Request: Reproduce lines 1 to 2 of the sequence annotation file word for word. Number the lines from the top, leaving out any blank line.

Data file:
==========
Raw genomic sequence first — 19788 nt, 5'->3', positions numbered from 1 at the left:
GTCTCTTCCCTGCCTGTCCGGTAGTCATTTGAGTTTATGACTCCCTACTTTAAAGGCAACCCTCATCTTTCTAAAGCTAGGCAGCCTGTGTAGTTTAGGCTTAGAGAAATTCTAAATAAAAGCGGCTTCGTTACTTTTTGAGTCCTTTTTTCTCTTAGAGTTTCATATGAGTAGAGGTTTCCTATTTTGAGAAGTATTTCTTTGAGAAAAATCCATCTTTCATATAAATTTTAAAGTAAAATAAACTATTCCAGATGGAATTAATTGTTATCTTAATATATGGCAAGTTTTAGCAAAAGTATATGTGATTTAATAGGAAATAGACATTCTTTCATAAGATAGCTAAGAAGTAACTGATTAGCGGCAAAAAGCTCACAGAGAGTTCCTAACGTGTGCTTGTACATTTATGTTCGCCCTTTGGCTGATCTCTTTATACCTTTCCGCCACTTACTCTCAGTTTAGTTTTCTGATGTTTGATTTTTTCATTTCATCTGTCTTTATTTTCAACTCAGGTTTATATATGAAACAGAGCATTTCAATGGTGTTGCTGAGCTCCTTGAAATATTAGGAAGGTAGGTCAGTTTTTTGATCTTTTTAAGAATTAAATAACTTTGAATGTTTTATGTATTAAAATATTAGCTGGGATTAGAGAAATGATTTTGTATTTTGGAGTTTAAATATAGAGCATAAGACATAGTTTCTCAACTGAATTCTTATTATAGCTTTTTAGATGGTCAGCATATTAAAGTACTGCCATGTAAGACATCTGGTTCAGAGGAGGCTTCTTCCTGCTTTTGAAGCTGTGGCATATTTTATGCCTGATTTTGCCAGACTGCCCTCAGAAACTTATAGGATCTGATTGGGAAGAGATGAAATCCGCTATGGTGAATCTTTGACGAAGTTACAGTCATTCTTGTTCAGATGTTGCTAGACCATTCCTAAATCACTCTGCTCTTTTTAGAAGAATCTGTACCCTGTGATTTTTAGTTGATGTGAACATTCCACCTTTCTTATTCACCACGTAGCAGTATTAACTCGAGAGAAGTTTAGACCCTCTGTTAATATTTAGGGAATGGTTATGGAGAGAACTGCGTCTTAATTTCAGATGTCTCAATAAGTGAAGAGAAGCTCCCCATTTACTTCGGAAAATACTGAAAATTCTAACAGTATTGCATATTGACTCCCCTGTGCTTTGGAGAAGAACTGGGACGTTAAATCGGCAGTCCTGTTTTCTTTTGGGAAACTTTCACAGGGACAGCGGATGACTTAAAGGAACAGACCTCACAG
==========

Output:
Raw genomic sequence first — 19788 nt, 5'->3', positions numbered from 1 at the left:
GTCTCTTCCCTGCCTGTCCGGTAGTCATTTGAGTTTATGACTCCCTACTTTAAAGGCAACCCTCATCTTTCTAAAGCTAGGCAGCCTGTGTAGTTTAGGCTTAGAGAAATTCTAAATAAAAGCGGCTTCGTTACTTTTTGAGTCCTTTTTTCTCTTAGAGTTTCATATGAGTAGAGGTTTCCTATTTTGAGAAGTATTTCTTTGAGAAAAATCCATCTTTCATATAAATTTTAAAGTAAAATAAACTATTCCAGATGGAATTAATTGTTATCTTAATATATGGCAAGTTTTAGCAAAAGTATATGTGATTTAATAGGAAATAGACATTCTTTCATAAGATAGCTAAGAAGTAACTGATTAGCGGCAAAAAGCTCACAGAGAGTTCCTAACGTGTGCTTGTACATTTATGTTCGCCCTTTGGCTGATCTCTTTATACCTTTCCGCCACTTACTCTCAGTTTAGTTTTCTGATGTTTGATTTTTTCATTTCATCTGTCTTTATTTTCAACTCAGGTTTATATATGAAACAGAGCATTTCAATGGTGTTGCTGAGCTCCTTGAAATATTAGGAAGGTAGGTCAGTTTTTTGATCTTTTTAAGAATTAAATAACTTTGAATGTTTTATGTATTAAAATATTAGCTGGGATTAGAGAAATGATTTTGTATTTTGGAGTTTAAATATAGAGCATAAGACATAGTTTCTCAACTGAATTCTTATTATAGCTTTTTAGATGGTCAGCATATTAAAGTACTGCCATGTAAGACATCTGGTTCAGAGGAGGCTTCTTCCTGCTTTTGAAGCTGTGGCATATTTTATGCCTGATTTTGCCAGACTGCCCTCAGAAACTTATAGGATCTGATTGGGAAGAGATGAAATCCGCTATGGTGAATCTTTGACGAAGTTACAGTCATTCTTGTTCAGATGTTGCTAGACCATTCCTAAATCACTCTGCTCTTTTTAGAAGAATCTGTACCCTGTGATTTTTAGTTGATGTGAACATTCCACCTTTCTTATTCACCACGTAGCAGTATTAACTCGAGAGAAGTTTAGACCCTCTGTTAATATTTAGGGAATGGTTATGGAGAGAACTGCGTCTTAATTTCAGATGTCTCAATAAGTGAAGAGAAGCTCCCCATTTACTTCGGAAAATACTGAAAATTCTAACAGTATTGCATATTGACTCCCCTGTGCTTTGGAGAAGAACTGGGACGTTAAATCGGCAGTCCTGTTTTCTTTTGGGAAACTTTCACAGGGACAGCGGATGACTTAAAGGAACAGACCTCACAG